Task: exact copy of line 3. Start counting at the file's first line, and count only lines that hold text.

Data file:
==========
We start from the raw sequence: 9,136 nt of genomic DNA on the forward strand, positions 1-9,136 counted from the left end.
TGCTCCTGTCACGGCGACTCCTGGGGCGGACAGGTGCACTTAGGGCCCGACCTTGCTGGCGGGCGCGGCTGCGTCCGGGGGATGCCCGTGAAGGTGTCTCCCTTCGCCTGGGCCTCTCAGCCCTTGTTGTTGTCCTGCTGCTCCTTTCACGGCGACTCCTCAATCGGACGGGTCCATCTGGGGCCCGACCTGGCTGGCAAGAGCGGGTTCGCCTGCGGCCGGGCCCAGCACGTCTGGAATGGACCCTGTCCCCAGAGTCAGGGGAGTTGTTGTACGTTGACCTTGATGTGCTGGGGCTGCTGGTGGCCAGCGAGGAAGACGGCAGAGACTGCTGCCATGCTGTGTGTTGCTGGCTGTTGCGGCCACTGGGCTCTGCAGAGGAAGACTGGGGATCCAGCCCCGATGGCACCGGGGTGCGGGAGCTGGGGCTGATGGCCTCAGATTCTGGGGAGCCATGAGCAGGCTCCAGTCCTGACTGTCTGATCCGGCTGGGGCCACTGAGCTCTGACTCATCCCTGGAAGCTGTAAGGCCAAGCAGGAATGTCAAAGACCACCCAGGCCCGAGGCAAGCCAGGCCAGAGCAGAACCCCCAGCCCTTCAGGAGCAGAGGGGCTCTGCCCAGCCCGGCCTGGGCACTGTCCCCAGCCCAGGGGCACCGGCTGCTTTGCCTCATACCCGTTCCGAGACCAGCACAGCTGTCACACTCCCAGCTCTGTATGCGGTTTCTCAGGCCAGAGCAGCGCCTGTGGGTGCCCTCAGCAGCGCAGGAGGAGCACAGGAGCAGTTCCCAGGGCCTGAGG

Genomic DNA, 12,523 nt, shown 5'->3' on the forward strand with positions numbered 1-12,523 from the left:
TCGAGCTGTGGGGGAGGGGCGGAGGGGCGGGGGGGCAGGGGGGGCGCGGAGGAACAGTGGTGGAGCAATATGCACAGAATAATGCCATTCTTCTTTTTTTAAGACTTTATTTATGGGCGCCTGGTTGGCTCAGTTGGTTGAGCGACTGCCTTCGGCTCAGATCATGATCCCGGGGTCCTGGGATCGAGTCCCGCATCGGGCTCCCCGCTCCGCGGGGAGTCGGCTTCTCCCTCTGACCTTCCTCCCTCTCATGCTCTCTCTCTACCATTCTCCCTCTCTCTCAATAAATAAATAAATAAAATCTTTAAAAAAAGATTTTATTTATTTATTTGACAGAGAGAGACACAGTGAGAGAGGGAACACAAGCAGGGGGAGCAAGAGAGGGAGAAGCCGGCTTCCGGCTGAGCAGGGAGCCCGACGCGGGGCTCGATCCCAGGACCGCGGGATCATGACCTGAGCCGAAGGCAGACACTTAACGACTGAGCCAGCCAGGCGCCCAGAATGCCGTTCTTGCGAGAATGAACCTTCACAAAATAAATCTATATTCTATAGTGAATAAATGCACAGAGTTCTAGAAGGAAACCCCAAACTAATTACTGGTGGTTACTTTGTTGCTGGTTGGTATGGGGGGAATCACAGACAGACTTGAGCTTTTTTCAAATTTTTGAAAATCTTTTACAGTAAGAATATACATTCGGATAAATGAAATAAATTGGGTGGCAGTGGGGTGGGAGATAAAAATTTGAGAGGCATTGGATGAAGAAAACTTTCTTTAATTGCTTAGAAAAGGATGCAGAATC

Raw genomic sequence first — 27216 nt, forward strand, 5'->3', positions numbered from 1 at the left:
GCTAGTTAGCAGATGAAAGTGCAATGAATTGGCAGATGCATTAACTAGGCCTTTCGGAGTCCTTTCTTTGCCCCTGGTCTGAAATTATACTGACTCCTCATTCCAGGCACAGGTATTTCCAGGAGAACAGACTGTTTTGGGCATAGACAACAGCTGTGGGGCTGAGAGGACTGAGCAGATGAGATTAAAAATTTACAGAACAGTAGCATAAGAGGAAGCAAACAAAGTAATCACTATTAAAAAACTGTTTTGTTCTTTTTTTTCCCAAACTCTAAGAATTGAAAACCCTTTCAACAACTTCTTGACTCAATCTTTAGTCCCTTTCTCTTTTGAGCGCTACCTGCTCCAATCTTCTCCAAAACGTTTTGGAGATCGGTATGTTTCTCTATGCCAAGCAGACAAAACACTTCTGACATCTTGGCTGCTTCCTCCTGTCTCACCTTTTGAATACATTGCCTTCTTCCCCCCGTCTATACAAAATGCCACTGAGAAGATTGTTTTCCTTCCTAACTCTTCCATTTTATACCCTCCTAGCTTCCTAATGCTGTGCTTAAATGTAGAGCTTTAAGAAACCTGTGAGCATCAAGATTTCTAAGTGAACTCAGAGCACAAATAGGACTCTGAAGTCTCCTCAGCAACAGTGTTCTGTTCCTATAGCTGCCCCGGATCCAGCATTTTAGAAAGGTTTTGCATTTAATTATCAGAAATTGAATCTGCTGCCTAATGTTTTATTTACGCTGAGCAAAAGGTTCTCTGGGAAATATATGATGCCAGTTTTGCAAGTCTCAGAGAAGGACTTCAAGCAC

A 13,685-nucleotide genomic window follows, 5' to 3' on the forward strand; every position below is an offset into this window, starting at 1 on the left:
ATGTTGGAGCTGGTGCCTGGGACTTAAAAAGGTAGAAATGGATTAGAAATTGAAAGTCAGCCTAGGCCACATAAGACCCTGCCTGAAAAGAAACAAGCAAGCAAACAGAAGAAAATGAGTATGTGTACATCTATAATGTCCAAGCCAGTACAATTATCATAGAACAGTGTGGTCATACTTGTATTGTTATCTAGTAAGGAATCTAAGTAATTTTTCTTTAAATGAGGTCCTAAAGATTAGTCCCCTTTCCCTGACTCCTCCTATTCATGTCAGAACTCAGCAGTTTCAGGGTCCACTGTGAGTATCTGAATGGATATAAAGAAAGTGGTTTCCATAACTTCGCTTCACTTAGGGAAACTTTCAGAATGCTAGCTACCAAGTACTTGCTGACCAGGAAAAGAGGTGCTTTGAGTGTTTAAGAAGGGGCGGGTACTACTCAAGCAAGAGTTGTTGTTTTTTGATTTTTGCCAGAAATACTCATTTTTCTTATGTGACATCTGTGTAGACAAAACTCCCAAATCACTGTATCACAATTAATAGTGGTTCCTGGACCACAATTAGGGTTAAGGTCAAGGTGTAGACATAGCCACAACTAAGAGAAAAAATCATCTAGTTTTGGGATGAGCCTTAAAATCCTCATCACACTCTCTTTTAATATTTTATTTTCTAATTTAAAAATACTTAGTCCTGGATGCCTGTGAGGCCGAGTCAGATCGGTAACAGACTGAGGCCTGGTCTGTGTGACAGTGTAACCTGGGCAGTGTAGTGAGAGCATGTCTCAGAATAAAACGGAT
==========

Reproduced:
Genomic DNA, 12,523 nt, shown 5'->3' on the forward strand with positions numbered 1-12,523 from the left: